"If the budget situation changes and continues to worsen at the state level, and we get a further revised budget, we'll have further economic consequences," said School Board Chairman Chris Grant.
Pleasanton Unified School District officials said Tuesday that a state budget will be late -- possibly not until November -- and until that budget is finalized, there's no way to anticipate what other cuts it could contain.
The district is expecting another $6.5 million in cuts for the 2011-12 school year and is once again considering a parcel tax to offset some of that loss. The board voted unanimously Tuesday to put out bid requests for a consultant and a survey regarding a parcel tax, and it anticipates awarding contracts by July. The last consultant, the Lew Edwards Group, cost the PUSD about $32,000, with another $228,000 spent on election costs, according to district spokeswoman Myla Grasso.
A parcel tax could bring in $4.4 million to $4.6 million. Even if passed, the school district would face additional cuts to make up the difference between the new revenue and the anticipated new cuts. The bulk of the school's current budget -- 85.5 percent in the 2009-10 school year -- is spent on personnel, and more personnel cuts would be likely whether a parcel tax passes or not.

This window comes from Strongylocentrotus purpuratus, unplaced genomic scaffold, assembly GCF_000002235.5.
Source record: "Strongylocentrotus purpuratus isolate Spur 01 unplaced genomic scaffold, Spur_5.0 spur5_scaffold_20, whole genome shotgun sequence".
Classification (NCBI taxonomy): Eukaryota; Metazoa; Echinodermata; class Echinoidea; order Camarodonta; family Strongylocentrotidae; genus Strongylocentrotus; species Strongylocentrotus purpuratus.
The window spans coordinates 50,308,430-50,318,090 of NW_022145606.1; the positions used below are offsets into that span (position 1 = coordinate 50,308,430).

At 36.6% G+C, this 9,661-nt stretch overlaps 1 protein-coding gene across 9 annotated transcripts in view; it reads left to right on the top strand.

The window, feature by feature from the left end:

School parcel taxes require a two-thirds majority to pass. Measure G last June was defeated although nearly 62 percent voted for the tax, something school officials take as a positive sign.
Grasso said the current plan would put a parcel tax measure on the ballot next spring.
Prices for school lunches across the district will rise by 25 cents for the upcoming year, bringing the cost for elementary school lunches to $3.25 and secondary school lunch prices to $3.50. Child Nutrition Services Manager Frank Castro noted it's been three years since the last increase, and that most other districts in the area already charge more.
"We really tightened down the hatches to make this budget work," Castro told the board, which unanimously approved the increase.
Castro said the raise in prices will bring in an additional $7,000, just enough so that lunches would cover their own costs.